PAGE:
Aw wait

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Minimum requirements
Added in version 2.1
SDKbuild 13


int aw_wait (int milliseconds)

Description

Processes all queued packets and waits the specified time for more to arrive, calling callback and event handlers.

Callback

None

Notes

Placing calls to this method from callback or event handlers should be avoided. The reason for this being that it will in turn call such handlers. Which would cause aw_wait to indirectly call itself (e.g. aw_wait calls handler, handler calls aw_wait, repeat).

For version 4.1 and later: This method will deallocate instances that have been flagged as destroyed by aw_destroy. This is done before each iteration of processing packets for all the instances. If an application places a call to aw_destroy followed by aw_wait within a callback or event handler then it could cause the SDK to dereference a pointer to freed memory.

Blocking calls

It helps to think of blocking calls to SDK methods as placing an implicit call to aw_wait. That is, calls that have a callback but none has been registered. A blocking call will process all packets until it receives the result. This includes packets bound for other instances. The majority of these methods look like this:

int aw_address (int session_id)
{
  /* check if RC_NOT_INITIALIZED, RC_NO_INSTANCE or RC_NO_CONNECTION should be returned */
  ...

  /* send PACKET_GET_ADDRESS to the world server */
  ...

  /* 
     if this is an asynchronous call then immediately return RC_SUCCESS indicating
     that the request has been _sent_ successfully.
  */
  if (aw_callback (AW_CALLBACK_ADDRESS) != NULL)
    return RC_SUCCESS;

  /*
     wait at most 18 seconds (or return RC_TIMEOUT) for a result to PACKET_ADDRESS to come
     in for the current instance processing all packets in the meantime, calling event and
     callback handlers.
  */
  return _aw_wait (18000, PACKET_ADDRESS); 
}

That blocking SDK methods can call event and callback handlers has implications. The rule of thumb is: Never place blocking SDK method calls in an event or callback handler. It requires in-depth knowledge to know when this is safe.

For example, assume that a blocking call has been placed from within an event handler. If the event is triggered multiple times while the blocking call waits for a result then it will lead to the following problems:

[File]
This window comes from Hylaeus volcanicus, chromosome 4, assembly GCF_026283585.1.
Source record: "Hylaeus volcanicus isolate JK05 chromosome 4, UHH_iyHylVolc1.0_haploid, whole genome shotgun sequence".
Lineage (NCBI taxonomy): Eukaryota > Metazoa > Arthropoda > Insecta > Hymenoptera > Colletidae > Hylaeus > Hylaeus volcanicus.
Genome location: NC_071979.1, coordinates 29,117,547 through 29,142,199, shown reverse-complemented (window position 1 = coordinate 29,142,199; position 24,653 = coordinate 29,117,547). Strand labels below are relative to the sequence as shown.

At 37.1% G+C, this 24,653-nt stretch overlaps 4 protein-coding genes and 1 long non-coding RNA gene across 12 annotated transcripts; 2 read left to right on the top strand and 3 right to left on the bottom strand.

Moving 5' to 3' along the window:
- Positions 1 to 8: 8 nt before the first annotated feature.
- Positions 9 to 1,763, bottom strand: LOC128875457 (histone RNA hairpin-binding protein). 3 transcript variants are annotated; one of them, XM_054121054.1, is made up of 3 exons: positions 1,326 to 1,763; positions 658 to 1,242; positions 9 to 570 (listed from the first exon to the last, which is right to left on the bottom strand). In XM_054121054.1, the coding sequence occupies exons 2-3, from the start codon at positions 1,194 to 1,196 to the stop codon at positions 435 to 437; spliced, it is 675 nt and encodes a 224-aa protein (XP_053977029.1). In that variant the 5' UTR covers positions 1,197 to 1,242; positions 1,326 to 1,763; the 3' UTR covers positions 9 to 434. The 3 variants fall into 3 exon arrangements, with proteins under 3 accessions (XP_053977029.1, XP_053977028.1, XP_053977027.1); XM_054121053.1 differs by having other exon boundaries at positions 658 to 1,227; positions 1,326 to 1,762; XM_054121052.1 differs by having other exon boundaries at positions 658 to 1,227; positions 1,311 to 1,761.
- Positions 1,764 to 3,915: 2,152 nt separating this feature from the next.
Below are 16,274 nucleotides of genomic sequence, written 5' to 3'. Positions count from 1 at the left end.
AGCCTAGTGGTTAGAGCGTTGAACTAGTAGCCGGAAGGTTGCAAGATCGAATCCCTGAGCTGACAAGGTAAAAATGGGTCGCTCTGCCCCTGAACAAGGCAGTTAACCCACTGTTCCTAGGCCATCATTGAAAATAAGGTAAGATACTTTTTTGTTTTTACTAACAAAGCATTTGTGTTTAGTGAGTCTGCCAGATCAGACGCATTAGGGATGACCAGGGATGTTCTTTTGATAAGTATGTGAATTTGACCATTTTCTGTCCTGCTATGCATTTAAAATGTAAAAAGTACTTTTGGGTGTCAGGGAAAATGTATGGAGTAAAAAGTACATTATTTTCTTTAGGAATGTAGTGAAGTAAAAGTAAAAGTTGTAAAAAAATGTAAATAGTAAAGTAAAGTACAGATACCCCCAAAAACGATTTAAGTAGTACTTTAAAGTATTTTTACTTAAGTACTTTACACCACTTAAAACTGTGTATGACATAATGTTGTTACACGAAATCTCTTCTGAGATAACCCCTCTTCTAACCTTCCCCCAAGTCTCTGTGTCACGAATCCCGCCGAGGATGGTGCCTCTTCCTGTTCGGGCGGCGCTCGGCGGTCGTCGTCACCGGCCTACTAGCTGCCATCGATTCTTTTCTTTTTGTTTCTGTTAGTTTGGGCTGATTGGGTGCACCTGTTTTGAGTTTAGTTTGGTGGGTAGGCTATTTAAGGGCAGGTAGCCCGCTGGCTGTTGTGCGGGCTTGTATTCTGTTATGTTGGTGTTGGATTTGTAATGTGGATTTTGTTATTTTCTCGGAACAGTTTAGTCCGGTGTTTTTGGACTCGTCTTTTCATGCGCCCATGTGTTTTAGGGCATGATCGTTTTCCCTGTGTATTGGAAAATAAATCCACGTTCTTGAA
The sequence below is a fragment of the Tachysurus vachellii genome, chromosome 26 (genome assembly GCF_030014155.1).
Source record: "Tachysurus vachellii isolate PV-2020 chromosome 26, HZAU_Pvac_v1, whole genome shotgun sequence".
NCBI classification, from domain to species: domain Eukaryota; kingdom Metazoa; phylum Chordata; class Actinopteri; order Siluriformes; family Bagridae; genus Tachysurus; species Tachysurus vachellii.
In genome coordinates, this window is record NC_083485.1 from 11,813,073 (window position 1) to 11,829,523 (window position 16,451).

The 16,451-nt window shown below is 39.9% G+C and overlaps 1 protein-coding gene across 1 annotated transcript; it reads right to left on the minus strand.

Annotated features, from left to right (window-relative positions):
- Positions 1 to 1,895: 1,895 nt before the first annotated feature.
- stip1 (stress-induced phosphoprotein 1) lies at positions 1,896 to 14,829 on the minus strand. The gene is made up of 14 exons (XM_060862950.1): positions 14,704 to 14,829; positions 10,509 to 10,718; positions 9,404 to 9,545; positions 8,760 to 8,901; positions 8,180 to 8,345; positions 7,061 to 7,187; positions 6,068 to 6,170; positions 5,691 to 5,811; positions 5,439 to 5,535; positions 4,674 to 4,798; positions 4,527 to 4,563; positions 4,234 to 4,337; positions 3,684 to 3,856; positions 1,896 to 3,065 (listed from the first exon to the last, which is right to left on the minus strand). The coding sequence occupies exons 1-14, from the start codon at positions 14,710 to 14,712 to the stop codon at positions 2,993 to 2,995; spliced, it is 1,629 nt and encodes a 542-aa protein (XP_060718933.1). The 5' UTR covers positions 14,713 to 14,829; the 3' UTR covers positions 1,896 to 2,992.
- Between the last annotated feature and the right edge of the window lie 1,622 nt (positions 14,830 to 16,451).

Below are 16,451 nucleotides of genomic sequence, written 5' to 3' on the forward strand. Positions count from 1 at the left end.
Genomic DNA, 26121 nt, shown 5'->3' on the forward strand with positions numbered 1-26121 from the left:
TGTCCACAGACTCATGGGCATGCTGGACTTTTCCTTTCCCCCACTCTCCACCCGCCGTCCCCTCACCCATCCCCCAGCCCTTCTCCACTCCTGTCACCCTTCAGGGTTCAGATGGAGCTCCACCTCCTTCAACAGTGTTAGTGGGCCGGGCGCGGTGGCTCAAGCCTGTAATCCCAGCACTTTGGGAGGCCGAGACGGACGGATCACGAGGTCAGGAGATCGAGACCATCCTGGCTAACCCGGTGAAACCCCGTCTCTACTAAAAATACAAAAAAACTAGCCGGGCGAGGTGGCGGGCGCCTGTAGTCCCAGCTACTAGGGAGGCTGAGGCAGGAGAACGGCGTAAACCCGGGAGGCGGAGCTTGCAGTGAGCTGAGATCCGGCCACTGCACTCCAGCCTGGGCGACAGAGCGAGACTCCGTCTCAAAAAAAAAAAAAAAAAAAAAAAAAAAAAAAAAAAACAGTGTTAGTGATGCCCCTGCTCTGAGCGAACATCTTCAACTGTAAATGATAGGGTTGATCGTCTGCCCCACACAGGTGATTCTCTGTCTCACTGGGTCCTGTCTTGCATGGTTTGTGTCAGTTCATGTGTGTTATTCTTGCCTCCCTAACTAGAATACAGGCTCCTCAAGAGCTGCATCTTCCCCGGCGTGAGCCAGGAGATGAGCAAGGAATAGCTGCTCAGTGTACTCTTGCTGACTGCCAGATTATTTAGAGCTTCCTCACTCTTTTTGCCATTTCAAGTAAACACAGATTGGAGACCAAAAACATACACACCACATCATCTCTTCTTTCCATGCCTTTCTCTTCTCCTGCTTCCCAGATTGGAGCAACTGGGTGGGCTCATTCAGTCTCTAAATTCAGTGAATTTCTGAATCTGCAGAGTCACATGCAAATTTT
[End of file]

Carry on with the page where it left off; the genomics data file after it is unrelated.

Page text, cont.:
Problem #1:

The first blocking call would call the event handler, which places a second blocking call. The second call must return before the first one can return. It is possible that the event is received again while the second call waits, which places a third blocking call. The third call must return before the second one can return. If more events than results are received then the call depth will increase.

Problem #2:

Assume that problem #1 occurs and leads to a big call depth. If less events than results are received then the call depth will decrease. There might be calls that will time-out due to having waited more than 18 seconds.

Problem #3:

Results will arrive in the same order that calls were placed. If there are multiple blocking calls waiting for results then the most recent call will receive the oldest result.

Arguments

If milliseconds is 0 then it will process any queued packets and return. This is typically used in single-threaded GUI applications. Where a timer is used to call this method repeatedly. A wait of around 100 ms (1000 / AW_MAX_AVCHANGE_PER_SECOND) or less between each call is recommended. See SetTimer for Windows applications.

void CALLBACK TimerProc (
    HWND hWnd,      // handle of window for timer messages
    UINT nMsg,      // WM_TIMER message
    UINT nIDEvent,  // timer identification
    DWORD dwTime)   // current system time
{
  aw_wait (0); /* process any queued packets and return */
}

/* put this together with the rest of the intialization code */
aw_init (AW_BUILD);
SetTimer (NULL, 0, 100, TimerProc); /* call aw_wait at 100 millisecond intervals */

If milliseconds is less than 0 then it will keep processing packets forever (or until aw_term is called, which is not recommended). This is typically used in simple console applications. Where any input comes through the SDK. In the form of events like chat, object clicks, and so forth.

aw_wait (-1); /* this will never return */

If milliseconds is more than 0 then it will process packets until it that amount of time has passed (or until aw_term is called, which is not recommended). This makes it possible to periodically check for input from a user. Or to perform an action at certain intervals. For example, use aw_say to say something out loud every minute. Like this,

/* say "A minute has passed" every minute */
while (1)
{
  aw_wait (60000); /* wait 60,000 milliseconds, or 60 seconds */
  aw_say ("A minute has passed");
}

This example checks for keyboard input at 100 millisecond intervals:

while (1)
{
  aw_wait (100); /* wait 100 milliseconds */
  if (_kbhit ())
  {
    int ch = _getch ();
    
    /* if 'q' was pressed then quit */
    if (_tolower (ch) == 'q')
      break;
    
    /* if 't' was pressed then print the tick count */
    if (_tolower (ch) == 't')
      printf ("Ticks: %u\n", aw_tick ());
  }
}

Note, if aw_init has not been called (or aw_term has been called) then the call will return immediately.

Argument attributes

None

Return values

RC_SUCCESS
RC_NOT_INITIALIZED
If the milliseconds argument is 0 and aw_init has not been called (or aw_term has been called).

Returned attributes

None

See also